In this connection, Beitz's analogy between natural talents and natural resource endowments deserves a second look. Beitz suggests that the unequal distribution of natural resources represents a purer case of moral arbitrariness, on the grounds that resources do not suffer from the same kind of vulnerabilities that can be said to characterize Rawls's analysis of natural talents.33 There are two reasons for this claim. First, "unlike talents, resources are not naturally attached to persons." Second, "resources do not stand in the same relation to personal identity as do talents."34 But this line of reasoning makes sense only when one takes, as Beitz does, individual persons to be the ultimate subjects of the law of peoples. If, by [End Page 69] contrast, the proper subject is the basic structure of a society of peoples, these distinctions lose their force. Natural resources are attached to territory, and once we grant, as Rawls does, that territory is a constitutive element of what makes a people and that there is a role for boundaries in the law of peoples, the relationship between resources and peoples starts to look very much like the relationship between talents and persons.35 Peoples need not justify the possession of resources, despite the fact that they cannot be said to deserve them, because they are already their own; the prima facie right to use and control resources is fixed by the geopolitical facts.36 Beyond its role in the definition of peoples, territory is a fundamental component in peoples' identity and proper pride. There is ample conceptual and empirical evidence for this claim: in theory and practice, a republic seems to need a 'homeland'. Since peoples and not persons are the starting point for the law of peoples (even though persons' claims are also incorporated), it would seem that resources are very much like talents indeed, and suffer from the same limitations that the analysis of talents does.

This is not to say that the analogy between talents and resources does not get us anywhere, but simply to emphasize how apt it is. In its light, I explore whether the analogy between resources and talents logically leads to a global difference principle in the same way that it does domestically. Even if the argument for the difference principle should prove tenuous in the domestic case, the reasoning offered here would not be affected, since the question is whether the same principles of justice follow domestically and globally from the similarity in the moral arbitrariness of the distribution of natural talents and natural resources.37 Since persons must not gain or lose from their arbitrary place in the distribution of natural assets without receiving compensation, must we conclude that if the goal of the law of peoples is taken to be fairness rather than mere assistance, its substantive principles ought to incorporate the global analogue of the difference principle? The answer is no, in view of important differences in the characters of domestic and global cooperation.

Beitz himself considers this possibility in relation to two contrasts between domestic and international society: first, the lack of effective decision-making and decision-enforcing institutions, and second, the absence of a sense of community at the international level. He concludes that neither of these two contrasts limits either the [End Page 70] possibility or desirability of a global difference principle. I agree. The contrast I have in mind here is of a different kind. Instead of assessing the relative significance or insignificance of empirical differences in the availability of institutions or community, I emphasize the disparity between two normative visions. I suggest that the differences in the normative ideals underlying domestic and global society are just as pertinent as empirical contrasts between them, if not more so, for thinking through the moral implications of international natural resource inequalities. Rawls's remarks on natural talents illustrate the point well:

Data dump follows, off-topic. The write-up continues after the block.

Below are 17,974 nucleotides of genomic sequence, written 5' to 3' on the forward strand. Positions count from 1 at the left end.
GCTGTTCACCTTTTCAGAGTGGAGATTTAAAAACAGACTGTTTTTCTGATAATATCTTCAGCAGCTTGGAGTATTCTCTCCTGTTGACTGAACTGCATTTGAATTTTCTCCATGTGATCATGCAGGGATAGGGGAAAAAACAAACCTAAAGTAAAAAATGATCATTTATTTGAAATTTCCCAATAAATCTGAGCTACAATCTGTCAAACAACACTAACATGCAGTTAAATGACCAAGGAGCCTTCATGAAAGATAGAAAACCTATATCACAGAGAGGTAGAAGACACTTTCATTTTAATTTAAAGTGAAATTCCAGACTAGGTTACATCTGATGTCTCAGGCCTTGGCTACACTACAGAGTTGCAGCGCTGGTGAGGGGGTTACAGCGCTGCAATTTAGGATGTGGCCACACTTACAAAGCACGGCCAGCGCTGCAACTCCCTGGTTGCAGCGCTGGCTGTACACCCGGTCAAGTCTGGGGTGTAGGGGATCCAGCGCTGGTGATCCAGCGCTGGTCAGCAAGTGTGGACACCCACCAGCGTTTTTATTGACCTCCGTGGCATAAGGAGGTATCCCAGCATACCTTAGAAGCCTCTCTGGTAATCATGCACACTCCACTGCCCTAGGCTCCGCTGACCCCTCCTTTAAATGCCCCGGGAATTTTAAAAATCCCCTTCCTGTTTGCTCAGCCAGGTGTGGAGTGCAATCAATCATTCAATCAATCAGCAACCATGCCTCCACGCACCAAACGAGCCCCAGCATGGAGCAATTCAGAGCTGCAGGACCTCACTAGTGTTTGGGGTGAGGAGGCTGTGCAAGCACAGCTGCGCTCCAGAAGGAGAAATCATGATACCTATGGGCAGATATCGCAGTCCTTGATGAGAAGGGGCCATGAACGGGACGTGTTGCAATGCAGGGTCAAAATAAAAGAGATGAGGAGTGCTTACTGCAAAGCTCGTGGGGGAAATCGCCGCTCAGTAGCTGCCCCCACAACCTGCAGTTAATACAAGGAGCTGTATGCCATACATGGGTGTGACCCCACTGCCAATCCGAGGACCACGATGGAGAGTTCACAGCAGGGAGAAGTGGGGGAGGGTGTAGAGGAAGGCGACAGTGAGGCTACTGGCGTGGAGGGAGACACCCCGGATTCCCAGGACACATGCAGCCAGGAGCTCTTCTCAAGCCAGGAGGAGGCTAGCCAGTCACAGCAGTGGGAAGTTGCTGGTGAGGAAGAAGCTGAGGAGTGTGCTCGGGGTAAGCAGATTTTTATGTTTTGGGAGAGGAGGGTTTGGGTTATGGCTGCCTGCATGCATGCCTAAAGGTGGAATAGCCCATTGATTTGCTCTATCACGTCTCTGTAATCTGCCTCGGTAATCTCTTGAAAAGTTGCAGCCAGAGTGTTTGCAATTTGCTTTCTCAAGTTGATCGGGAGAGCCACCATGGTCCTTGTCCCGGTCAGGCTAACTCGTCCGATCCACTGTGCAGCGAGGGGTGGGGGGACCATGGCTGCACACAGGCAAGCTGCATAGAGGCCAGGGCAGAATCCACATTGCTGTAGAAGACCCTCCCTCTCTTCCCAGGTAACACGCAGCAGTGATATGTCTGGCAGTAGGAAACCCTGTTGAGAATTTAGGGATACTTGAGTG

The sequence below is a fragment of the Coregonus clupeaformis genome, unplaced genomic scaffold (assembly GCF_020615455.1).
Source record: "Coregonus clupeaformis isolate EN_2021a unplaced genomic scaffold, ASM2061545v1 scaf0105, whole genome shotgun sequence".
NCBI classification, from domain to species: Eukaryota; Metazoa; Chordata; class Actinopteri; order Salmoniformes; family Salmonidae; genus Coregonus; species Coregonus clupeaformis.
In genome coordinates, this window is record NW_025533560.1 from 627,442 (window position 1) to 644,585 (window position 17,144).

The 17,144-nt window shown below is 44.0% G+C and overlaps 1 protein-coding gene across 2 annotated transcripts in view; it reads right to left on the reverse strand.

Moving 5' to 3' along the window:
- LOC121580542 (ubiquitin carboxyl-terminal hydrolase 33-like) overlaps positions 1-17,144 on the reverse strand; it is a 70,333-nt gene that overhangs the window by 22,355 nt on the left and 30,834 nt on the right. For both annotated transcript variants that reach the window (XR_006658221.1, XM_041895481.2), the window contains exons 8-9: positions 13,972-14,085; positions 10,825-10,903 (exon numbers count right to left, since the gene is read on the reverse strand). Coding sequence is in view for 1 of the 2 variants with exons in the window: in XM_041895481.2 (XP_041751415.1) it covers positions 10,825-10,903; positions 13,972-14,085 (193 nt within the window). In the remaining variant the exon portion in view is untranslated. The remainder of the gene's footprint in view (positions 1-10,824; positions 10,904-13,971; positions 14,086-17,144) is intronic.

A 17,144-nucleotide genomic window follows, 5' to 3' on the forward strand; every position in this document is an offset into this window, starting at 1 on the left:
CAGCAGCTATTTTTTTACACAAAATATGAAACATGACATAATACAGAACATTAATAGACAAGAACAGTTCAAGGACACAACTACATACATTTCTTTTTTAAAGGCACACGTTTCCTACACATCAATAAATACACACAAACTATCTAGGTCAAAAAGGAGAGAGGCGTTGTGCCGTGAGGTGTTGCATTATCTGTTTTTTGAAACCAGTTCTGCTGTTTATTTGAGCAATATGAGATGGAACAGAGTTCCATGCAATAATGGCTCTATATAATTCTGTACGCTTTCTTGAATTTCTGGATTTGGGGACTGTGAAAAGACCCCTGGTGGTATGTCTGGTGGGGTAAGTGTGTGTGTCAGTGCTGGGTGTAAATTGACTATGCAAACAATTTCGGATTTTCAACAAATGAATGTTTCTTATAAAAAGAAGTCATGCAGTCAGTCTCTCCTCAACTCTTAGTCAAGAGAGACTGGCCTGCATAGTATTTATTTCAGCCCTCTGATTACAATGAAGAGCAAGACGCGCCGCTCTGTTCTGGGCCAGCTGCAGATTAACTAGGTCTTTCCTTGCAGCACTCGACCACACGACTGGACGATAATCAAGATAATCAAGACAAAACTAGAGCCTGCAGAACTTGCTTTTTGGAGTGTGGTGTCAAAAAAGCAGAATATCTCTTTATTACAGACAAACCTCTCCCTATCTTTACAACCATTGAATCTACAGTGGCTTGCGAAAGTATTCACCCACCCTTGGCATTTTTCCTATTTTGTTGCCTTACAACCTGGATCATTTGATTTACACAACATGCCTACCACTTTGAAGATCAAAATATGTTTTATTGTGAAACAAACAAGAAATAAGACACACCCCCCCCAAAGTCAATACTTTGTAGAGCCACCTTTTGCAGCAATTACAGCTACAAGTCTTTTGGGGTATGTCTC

The natural distribution is neither just nor unjust; nor is it unjust that persons are born into society at some particular position. These are simply natural facts. What is just and unjust is the way that institutions deal with these facts.38

The justice of the way that institutions deal with these facts very much depends on the normative ideals that the institutions in question embody. Hence, the question of whether the natural facts of unequal distributions of talents and resources lead to the same substantive principles of justice calls for a closer examination of the respective normative ideals of cooperation associated with domestic and global society.

Rawls relies on a highly robust ideal of domestic cooperation articulated in relation to the value of peoples. The basic structure of political society has a special role not only in establishing the necessary background conditions for the fairness of transactions between its individual members, but also in shaping who those individuals are through its identity-constitutive dimensions.39 "Now everyone recognizes," Rawls writes in describing the identity-shaping force of political society, "that the institutional form of society affects its members and determines in large part the kind of persons they want to be as well as the kind of persons they are."40 In other words, political society forms its members' characters and interests, their aims and aspirations, and most importantly for my present purposes, their talents. As Rawls puts it in a remarkable passage which deserves quoting at some length: